Spare a thought for those who can't order online this Christmas

18th December 2013

Have you been doing lots of shopping online as an estimated three-quarters of the country appears to have been? If so, spare a thought for those who have a disability which presents them with extra problems.

AbilityNet, a charity which helps disabled people use digital technology, asked some of its testers with a range of conditions from blindness and low vision to learning difficulties to shop for Christmas dinner essentials online using websites and apps from the five top online food retailers.

In their survey published a few days ago they found that just one of the five’s websites met the minimum access conditions. Some testers tried for an hour to buy a turkey, Christmas pudding and a box of crackers, while others couldn’t make a purchase at all. Apps fared little better with two out of the five reaching the criteria. Repeated across the UK that’s adding an extra layer of frustration to the already hectic crush of things to do and buy.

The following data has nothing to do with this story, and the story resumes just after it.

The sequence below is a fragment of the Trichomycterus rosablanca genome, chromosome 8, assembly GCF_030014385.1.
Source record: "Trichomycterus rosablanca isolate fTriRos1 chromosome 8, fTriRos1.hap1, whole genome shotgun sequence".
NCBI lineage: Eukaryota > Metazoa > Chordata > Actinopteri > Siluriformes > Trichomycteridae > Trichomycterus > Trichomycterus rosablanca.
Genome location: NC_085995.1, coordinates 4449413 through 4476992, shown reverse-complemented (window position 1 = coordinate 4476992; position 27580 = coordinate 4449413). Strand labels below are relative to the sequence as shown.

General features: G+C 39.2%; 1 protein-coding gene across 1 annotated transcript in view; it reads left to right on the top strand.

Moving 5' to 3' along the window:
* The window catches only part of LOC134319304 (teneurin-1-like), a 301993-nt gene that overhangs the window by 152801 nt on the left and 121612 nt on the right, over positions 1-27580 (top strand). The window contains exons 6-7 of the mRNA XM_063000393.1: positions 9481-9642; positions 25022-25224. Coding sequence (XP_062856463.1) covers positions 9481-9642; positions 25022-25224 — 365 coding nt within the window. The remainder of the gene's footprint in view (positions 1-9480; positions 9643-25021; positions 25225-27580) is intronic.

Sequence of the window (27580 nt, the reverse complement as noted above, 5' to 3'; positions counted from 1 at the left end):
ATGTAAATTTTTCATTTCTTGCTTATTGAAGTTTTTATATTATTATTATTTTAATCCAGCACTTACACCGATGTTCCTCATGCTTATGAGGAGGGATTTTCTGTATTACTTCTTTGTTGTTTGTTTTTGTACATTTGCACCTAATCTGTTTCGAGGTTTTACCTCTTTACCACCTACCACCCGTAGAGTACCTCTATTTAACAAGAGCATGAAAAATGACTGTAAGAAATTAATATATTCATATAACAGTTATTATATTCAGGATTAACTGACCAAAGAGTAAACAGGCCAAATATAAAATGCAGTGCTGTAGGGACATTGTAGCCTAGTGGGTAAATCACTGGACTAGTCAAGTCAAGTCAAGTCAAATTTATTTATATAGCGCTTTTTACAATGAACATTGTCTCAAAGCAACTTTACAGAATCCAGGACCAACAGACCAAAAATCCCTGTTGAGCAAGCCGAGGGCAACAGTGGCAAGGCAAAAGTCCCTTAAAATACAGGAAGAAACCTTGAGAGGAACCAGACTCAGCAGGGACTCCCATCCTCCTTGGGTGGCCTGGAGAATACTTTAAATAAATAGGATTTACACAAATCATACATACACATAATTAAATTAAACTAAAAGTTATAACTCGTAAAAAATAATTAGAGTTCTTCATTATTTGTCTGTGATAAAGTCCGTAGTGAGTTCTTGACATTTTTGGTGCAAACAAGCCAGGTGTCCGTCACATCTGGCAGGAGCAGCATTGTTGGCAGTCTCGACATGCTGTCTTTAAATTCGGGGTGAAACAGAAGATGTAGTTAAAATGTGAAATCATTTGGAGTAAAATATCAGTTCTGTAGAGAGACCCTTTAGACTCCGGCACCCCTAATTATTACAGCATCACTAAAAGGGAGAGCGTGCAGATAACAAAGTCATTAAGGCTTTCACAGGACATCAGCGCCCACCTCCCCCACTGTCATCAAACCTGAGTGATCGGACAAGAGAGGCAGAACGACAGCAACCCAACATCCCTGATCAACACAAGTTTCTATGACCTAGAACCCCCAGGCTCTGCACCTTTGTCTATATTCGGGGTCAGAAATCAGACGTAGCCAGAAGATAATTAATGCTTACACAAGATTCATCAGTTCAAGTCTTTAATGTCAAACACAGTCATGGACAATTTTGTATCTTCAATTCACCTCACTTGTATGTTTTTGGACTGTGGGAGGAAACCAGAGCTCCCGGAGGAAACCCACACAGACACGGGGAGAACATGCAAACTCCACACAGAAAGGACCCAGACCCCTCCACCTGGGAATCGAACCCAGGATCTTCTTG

Our own evidence shows that of those who have never been online, 53 per cent are disabled. And with AbilityNet’s research showing those that do use such technology are constantly thwarted by inadequate websites and apps, then it’s little wonder so many disabled people want or need to keep paper communications from major organisations – and how unfair that they should then be made to pay for it!

So many organisations agree with us – since our campaign was launched in the summer, we have nearly 40 supporters and partners signed up, as well as having had the debate aired in the House of Lords, and many discussions with politicians in all the devolved nations as well as the Commons.

We’ll be looking at our next steps in 2014 and hope to make even more progress towards finally securing that choice that we believe all consumers should have.

This will be my final blog of the year – this time next week, I, and hopefully you, will have enjoyed some turkey (if you managed to buy it!) and will be pondering on the joys of Christmas. So many people will receive tablets, smartphones and other internet-accessible gadgets as gifts, I hope they spare a thought for those who cannot or don’t want to be online, and raise a toast to Keep Me Posted for fighting for their rights.

Thank you so much for your continuing support for the campaign. I wish you and yours a Merry Christmas and a happy and prosperous New Year.

Judith Donovan